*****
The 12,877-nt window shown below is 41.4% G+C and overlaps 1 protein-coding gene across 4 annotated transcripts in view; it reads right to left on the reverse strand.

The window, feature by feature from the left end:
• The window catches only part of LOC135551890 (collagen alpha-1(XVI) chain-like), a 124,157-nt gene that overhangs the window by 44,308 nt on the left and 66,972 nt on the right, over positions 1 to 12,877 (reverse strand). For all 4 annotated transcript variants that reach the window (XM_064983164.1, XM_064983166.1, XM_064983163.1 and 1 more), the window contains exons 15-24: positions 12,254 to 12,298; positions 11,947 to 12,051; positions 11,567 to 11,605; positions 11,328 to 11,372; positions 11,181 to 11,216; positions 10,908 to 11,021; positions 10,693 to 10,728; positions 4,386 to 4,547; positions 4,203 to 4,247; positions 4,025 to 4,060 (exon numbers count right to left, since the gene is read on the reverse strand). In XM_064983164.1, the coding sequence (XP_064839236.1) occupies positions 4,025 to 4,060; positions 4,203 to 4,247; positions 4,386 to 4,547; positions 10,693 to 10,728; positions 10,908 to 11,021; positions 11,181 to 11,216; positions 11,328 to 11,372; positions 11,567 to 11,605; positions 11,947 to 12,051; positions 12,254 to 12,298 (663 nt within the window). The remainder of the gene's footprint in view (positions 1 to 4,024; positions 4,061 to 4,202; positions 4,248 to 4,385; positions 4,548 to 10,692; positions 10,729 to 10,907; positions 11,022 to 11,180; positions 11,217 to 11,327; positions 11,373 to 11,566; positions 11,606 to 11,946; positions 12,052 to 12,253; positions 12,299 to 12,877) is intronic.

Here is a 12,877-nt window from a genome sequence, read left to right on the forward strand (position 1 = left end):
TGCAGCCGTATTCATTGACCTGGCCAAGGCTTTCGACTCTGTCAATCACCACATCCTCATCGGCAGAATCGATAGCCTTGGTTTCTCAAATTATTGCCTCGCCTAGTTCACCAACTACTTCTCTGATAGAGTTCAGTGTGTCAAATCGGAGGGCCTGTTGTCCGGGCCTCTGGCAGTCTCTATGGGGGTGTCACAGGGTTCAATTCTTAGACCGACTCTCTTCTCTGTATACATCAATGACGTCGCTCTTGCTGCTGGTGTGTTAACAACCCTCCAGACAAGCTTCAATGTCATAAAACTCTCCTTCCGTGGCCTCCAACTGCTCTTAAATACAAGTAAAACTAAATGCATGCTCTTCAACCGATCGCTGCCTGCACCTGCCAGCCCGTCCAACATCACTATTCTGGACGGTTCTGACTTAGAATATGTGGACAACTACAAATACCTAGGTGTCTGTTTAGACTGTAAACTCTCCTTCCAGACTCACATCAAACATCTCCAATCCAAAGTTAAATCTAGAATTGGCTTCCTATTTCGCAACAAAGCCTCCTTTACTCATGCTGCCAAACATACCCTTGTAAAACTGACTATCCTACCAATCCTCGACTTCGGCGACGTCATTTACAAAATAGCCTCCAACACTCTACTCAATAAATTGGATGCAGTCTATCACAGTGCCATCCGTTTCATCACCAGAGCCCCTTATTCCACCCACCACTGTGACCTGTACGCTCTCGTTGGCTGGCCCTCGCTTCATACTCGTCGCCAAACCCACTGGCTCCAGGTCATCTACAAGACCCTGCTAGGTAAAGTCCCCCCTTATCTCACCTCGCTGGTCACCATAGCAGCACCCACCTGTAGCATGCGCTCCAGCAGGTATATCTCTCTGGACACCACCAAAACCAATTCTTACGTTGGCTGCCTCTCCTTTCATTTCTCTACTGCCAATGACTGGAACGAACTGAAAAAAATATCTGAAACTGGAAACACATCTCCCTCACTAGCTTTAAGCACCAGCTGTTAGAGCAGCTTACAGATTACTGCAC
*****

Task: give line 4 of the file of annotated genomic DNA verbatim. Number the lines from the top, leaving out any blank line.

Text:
Here is a 12,877-nt window from a genome sequence, read left to right on the forward strand (position 1 = left end):